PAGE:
The explanation for high college rankings


College of William and Mary President Taylor Reveley has a spring in his step, and it isn’t because of any succulent bits.

Thanks in small part to the president, the College ranks sixth among public institutions according to the U.S. News and World Report.

While Reveley’s ever charismatic attitude certainly helps the College’s reputation, the majority of the praise belongs to the faculty, staff, administration and students. The College ranks so high so often, not because of luck, but because of their hard work.

U.S. News and World Report ranks colleges and universities on seven main categories: “peer assessment; graduation and retention rates; faculty resources (class size, for example); student selectivity (for example, average admissions test scores of incoming students); financial resources; alumni giving; and … graduation rate performance and high school counselor undergraduate academic reputation ratings.”

Year after year, the College posts intimidating admission rates, admirable professor/student ratios, and surprisingly high alumni donations. I could spit statistics at you for another 400 words, but doing so still wouldn’t explain why the College sits comfortably in the top ten.

There isn’t a student who came to Williamsburg because of a single statistic — or even solely because of the statistics.

A greater motivation exists, but what is it?

Athletics? Tribe Pride? We may say “Roll Tribe,” but we’re no Alabama. Sell-outs are as rare as Jimmye Laycock sticking with one quarterback. The average age of the fans isn’t much lower than 50. Students think the basketball teams play at Zable Arena. While we have some incredible teams (I’m looking at you, cross country and women’s soccer), this is not a sports school.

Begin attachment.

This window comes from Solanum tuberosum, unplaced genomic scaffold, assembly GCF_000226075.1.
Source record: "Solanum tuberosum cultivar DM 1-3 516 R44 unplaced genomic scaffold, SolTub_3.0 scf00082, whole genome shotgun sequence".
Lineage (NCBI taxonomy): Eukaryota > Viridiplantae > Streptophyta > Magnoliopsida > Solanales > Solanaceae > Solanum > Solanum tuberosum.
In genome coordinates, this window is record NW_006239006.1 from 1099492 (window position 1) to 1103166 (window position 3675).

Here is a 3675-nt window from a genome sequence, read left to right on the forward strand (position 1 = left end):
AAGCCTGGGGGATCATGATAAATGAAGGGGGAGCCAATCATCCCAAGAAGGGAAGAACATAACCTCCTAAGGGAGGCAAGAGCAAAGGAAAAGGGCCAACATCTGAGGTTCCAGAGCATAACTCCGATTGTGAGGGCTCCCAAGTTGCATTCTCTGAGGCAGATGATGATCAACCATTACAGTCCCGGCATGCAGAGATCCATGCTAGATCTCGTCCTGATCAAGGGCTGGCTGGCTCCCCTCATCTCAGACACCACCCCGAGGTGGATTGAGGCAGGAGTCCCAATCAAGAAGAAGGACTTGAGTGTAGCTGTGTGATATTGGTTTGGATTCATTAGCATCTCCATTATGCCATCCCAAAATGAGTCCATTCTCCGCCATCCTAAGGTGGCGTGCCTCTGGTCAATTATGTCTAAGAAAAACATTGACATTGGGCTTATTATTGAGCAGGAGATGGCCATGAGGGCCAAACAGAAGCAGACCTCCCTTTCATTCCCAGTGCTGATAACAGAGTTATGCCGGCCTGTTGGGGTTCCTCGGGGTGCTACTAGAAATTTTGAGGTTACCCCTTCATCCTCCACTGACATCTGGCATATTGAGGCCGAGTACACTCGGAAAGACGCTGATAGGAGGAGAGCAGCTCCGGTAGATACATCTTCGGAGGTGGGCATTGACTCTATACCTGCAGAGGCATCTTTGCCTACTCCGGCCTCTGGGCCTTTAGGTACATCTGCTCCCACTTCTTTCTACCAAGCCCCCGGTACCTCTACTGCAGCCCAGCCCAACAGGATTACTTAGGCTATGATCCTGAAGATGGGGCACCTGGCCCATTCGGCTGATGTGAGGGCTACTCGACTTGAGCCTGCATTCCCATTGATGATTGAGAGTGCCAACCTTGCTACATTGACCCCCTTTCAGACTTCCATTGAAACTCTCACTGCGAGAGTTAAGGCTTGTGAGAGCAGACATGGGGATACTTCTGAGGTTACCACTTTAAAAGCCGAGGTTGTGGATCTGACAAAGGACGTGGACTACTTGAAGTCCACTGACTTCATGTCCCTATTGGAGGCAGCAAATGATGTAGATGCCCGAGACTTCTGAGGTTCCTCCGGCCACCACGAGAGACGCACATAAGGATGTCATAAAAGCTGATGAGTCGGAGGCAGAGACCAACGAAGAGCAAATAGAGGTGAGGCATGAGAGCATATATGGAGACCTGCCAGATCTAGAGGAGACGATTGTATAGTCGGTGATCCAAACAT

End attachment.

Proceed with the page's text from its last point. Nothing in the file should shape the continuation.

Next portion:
Academic prowess? An insatiable desire for knowledge? Swem on a Sunday night will prompt you to say “yes,” but take a walk through the units the night before. Mama Kim’s, the Delis and the Hipster House enter conversation just as much as tomorrow’s homework load.

We’re no party school either, don’t get me wrong. Wednesday nights are not acceptable nights to stumble into your room. There’s a fine line. The College has two faces: academic Monday through Thursday, and Friday through Sunday.

Stellar dining services? Let’s keep going.

Having a school steeped in history? Duke of Glouchester Street has played host to a number of historical events, from the days of the colonies to the Civil War to now. On the other hand, most everything is closed by the time class ends, and the most exciting thing on a Saturday is the farmer’s market (they have great bread).

Our dominance as the best school in the state? Sure, the University of Virginia has its perks, but there’s really no competition there. We were first, and we’ve been better for quite a long time. Just don’t tell that to the U.S. News and World Report — they’ll disagree.

If it’s not any particular statistic, or all the statistics, and if it’s not Tribe Pride, academics, fun times, being the best or the history and traditions, what about the College collects impressive rankings year in and year out?

It’s no one thing, but all the aforementioned. It’s everything about the College — the good, the bad, the ugly (Morton). It’s a collective spirit and sense of forwardness about the community. It’s being able to put in the hours and effort in and out of the classroom. It’s the ability to think critically, apply effectively and work collectively. It’s the idea of moving toward the future, quickly and with confidence.

The College will point to any number of awards, statistics, or anecdotes of student success to explain the rankings, but as students, we know there’s more to the rankings.

We’re an elite school because we put forth the effort required. We don’t rely on state funding or an outdated reputation — we create an environment deserving of an elite rank.

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